Discussion:
Dumb Question: Do iMacs "know" what color they are?
(too old to reply)
William R. Walsh
2004-10-25 23:32:43 UTC
Permalink
Hello all...

As per the subject line, I'm wondering if the CRT-based iMacs happen to
"know" somehow what color they are. I've done some 9.2.2 installs on several
models of different colors/patterns and each time the Mac OS ends up
displaying a wallpaper image that matches the machine when setup has
completed.

Now I guess I've answered my own question...but if the iMacs *do* know their
own color, where is this information stored?

I'd appreciate any answer, thoughts or constructive comments on how to
better spend my time! :-)

William
Snit
2004-10-25 23:49:13 UTC
Permalink
Post by William R. Walsh
Hello all...
As per the subject line, I'm wondering if the CRT-based iMacs happen to
"know" somehow what color they are. I've done some 9.2.2 installs on several
models of different colors/patterns and each time the Mac OS ends up
displaying a wallpaper image that matches the machine when setup has
completed.
Now I guess I've answered my own question...but if the iMacs *do* know their
own color, where is this information stored?
I'd appreciate any answer, thoughts or constructive comments on how to
better spend my time! :-)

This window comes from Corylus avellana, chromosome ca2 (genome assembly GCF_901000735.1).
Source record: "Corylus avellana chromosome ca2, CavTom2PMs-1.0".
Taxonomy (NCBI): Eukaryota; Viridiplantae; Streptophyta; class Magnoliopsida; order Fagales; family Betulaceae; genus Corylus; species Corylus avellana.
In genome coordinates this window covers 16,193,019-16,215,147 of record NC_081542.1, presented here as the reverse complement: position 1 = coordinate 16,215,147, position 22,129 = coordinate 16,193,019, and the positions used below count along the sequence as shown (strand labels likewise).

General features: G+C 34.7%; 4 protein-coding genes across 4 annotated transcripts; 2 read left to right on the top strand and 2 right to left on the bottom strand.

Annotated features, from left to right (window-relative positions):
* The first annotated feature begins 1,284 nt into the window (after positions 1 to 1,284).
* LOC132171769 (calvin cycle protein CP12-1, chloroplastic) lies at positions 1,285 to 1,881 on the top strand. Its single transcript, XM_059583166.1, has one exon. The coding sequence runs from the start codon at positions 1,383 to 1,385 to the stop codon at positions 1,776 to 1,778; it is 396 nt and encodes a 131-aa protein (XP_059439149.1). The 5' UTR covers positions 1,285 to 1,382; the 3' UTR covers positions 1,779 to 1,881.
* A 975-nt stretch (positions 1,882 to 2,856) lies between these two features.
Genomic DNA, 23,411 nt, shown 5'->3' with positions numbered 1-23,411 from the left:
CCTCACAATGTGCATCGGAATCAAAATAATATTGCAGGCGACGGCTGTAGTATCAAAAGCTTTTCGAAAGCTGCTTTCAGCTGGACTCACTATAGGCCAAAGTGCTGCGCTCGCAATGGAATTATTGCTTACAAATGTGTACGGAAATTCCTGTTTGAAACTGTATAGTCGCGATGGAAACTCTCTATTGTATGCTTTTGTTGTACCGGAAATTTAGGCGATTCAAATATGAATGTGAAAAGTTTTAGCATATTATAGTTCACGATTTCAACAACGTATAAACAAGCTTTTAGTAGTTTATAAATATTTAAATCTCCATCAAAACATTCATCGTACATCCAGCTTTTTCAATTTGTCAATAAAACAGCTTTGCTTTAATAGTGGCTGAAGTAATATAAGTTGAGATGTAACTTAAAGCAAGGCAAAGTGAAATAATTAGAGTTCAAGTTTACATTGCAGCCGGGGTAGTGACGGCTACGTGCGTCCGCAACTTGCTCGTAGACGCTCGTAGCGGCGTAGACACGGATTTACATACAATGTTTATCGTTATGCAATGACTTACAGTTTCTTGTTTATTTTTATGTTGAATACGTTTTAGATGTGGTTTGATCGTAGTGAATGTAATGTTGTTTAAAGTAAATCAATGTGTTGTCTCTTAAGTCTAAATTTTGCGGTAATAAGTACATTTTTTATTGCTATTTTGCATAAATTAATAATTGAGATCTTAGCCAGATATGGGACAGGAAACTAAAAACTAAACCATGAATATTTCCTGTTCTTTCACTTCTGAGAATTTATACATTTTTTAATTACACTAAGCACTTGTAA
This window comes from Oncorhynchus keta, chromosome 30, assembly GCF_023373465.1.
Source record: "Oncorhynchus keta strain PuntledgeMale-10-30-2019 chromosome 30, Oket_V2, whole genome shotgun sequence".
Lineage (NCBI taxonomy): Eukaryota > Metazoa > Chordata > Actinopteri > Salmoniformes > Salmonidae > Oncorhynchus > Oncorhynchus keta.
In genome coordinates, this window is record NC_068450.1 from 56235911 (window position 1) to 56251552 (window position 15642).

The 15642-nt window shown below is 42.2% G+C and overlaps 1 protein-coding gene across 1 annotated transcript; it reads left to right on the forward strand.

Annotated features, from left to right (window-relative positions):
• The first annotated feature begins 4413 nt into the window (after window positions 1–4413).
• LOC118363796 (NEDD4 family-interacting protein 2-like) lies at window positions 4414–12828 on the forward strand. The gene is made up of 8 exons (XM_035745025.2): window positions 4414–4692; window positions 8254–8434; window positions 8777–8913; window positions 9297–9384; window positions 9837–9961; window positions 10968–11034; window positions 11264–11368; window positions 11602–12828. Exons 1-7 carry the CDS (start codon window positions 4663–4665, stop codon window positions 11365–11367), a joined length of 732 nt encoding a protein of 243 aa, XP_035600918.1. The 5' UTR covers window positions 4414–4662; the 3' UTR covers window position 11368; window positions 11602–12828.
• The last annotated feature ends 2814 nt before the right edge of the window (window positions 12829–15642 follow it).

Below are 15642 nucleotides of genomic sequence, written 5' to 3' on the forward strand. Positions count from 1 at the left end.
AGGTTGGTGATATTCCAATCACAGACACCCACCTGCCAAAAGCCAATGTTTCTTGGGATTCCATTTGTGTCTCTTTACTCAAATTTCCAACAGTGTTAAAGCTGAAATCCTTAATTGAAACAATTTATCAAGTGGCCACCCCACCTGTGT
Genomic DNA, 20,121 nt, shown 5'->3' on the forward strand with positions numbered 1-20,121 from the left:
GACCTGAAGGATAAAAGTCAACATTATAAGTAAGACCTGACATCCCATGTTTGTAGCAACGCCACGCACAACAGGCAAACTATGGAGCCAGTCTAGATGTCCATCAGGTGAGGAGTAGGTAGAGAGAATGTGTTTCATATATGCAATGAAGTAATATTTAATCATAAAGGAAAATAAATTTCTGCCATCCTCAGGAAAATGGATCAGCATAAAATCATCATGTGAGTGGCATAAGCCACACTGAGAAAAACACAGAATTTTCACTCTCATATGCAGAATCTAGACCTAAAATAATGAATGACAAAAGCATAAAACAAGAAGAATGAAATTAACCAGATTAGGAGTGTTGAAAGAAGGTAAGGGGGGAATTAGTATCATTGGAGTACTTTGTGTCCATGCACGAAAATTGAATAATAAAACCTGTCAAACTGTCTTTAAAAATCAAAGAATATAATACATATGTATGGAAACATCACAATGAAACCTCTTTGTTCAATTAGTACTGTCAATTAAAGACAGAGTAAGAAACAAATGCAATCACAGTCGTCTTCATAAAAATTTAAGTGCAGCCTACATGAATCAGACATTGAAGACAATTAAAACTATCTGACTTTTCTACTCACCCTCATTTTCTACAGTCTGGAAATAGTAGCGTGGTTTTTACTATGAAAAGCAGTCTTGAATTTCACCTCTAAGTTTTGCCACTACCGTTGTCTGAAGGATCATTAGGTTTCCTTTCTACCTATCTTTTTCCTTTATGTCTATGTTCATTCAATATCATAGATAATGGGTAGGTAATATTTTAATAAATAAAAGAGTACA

I would assume the Gestalt ID.
--
If A = B and B = C, then A = C, except where void or prohibited by law.
Roy Santoro, Psycho Proverb Zone (http://smallurl.com/?i=15235)
George Graves
2004-10-26 01:50:41 UTC
Permalink
Post by Snit
Post by William R. Walsh
Hello all...
As per the subject line, I'm wondering if the CRT-based iMacs happen to
"know" somehow what color they are. I've done some 9.2.2 installs on several
models of different colors/patterns and each time the Mac OS ends up
displaying a wallpaper image that matches the machine when setup has
completed.
Now I guess I've answered my own question...but if the iMacs *do* know their
own color, where is this information stored?
I'd appreciate any answer, thoughts or constructive comments on how to
better spend my time! :-)
I would assume the Gestalt ID.
I think it's probably simpler than that. The person on the assembly line
who checks to make sure that the machine boots probably picked the
appropriate wallpaper at that time. Reinstalling the OS would not change
that unless one re-formatted the disk before the re-install.
--
George Graves
------------------

Every guy owes himself at least one Ferrari before he dies
William R. Walsh
2004-10-26 02:24:33 UTC
Permalink
Hi!
Post by George Graves
I think it's probably simpler than that. The person on the assembly line
who checks to make sure that the machine boots probably picked the
appropriate wallpaper at that time. Reinstalling the OS would not change
that unless one re-formatted the disk before the re-install.
These disks were thoroughly reformatted before a reinstallation of the Mac
OS was performed. In fact, they were overwritten with all zeroes before
being put back into service. But when the machines were operational, the
owners had picked different wallpapers that usually were not a color or
pattern match for the computer.

What I find really odd is that Mac OS X doesn't pick up on these colors as
well...only the "Classic" style systems 9.1 and newer seem to. But then
again, Mac OS X doesn't seem to come with any of the colors that the iMacs